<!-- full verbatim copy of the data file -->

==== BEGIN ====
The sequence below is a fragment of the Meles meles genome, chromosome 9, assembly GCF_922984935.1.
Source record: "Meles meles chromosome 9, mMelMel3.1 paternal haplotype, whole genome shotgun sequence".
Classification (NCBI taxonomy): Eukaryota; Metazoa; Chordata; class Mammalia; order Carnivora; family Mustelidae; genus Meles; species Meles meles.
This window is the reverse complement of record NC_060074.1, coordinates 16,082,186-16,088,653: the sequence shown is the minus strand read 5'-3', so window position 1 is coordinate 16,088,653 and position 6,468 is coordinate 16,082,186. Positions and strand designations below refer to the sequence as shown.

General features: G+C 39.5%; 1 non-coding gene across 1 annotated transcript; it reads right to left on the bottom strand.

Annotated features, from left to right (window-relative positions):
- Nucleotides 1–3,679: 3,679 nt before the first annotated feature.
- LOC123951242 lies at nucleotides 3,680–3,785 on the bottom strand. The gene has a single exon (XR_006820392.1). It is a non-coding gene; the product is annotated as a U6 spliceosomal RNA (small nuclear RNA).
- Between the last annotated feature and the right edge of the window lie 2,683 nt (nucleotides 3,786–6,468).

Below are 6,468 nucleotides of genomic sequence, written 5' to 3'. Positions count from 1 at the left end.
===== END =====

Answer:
The sequence below is a fragment of the Meles meles genome, chromosome 9, assembly GCF_922984935.1.
Source record: "Meles meles chromosome 9, mMelMel3.1 paternal haplotype, whole genome shotgun sequence".
Classification (NCBI taxonomy): Eukaryota; Metazoa; Chordata; class Mammalia; order Carnivora; family Mustelidae; genus Meles; species Meles meles.
This window is the reverse complement of record NC_060074.1, coordinates 16,082,186-16,088,653: the sequence shown is the minus strand read 5'-3', so window position 1 is coordinate 16,088,653 and position 6,468 is coordinate 16,082,186. Positions and strand designations below refer to the sequence as shown.

General features: G+C 39.5%; 1 non-coding gene across 1 annotated transcript; it reads right to left on the bottom strand.

Annotated features, from left to right (window-relative positions):
- Nucleotides 1–3,679: 3,679 nt before the first annotated feature.
- LOC123951242 lies at nucleotides 3,680–3,785 on the bottom strand. The gene has a single exon (XR_006820392.1). It is a non-coding gene; the product is annotated as a U6 spliceosomal RNA (small nuclear RNA).
- Between the last annotated feature and the right edge of the window lie 2,683 nt (nucleotides 3,786–6,468).

Below are 6,468 nucleotides of genomic sequence, written 5' to 3'. Positions count from 1 at the left end.